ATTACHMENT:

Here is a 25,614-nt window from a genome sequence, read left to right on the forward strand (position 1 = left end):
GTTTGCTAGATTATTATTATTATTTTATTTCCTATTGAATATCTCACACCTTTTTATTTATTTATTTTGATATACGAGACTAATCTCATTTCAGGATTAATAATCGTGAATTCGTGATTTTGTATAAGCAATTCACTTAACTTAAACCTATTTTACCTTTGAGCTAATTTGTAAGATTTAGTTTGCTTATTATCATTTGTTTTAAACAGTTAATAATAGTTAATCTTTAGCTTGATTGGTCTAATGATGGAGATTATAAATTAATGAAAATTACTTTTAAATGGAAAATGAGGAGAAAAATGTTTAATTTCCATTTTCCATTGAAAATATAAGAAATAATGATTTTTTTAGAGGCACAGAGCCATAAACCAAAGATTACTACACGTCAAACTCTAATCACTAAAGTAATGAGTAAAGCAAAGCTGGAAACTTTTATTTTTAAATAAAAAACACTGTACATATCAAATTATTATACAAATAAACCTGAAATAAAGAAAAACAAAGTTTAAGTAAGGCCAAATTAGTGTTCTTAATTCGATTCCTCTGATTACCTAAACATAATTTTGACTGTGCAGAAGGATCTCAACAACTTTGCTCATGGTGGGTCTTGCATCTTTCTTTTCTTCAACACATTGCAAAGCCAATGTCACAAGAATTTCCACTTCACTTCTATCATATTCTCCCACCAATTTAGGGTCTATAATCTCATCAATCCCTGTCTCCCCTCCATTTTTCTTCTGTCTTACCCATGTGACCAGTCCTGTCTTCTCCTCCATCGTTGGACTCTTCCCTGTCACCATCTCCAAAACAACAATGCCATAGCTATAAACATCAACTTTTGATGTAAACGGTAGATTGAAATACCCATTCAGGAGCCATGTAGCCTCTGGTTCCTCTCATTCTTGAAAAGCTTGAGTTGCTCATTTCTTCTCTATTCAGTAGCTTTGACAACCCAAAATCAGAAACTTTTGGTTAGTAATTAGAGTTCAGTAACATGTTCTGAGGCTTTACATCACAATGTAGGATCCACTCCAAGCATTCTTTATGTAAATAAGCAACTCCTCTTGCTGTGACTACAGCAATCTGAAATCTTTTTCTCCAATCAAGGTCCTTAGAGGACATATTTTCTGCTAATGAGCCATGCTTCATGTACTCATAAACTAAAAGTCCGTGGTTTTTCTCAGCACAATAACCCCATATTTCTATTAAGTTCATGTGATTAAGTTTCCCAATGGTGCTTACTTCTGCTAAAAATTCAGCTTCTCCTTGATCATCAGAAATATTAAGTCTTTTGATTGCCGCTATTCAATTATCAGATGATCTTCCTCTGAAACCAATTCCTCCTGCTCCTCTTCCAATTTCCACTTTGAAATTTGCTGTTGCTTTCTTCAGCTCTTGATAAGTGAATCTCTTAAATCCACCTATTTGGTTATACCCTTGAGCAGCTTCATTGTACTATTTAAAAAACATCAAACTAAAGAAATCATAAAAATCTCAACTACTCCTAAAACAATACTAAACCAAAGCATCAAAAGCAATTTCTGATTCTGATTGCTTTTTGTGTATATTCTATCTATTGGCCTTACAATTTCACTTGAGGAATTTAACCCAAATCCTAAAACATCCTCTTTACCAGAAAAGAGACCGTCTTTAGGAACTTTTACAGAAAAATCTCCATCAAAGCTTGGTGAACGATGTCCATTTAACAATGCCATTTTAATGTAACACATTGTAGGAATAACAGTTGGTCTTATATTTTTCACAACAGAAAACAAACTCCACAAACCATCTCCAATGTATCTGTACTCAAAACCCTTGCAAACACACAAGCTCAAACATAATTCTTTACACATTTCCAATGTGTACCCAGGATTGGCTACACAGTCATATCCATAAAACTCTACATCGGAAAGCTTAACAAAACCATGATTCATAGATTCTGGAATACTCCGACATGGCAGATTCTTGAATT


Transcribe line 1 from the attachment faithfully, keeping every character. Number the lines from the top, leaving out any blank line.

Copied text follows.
Here is a 25,614-nt window from a genome sequence, read left to right on the forward strand (position 1 = left end):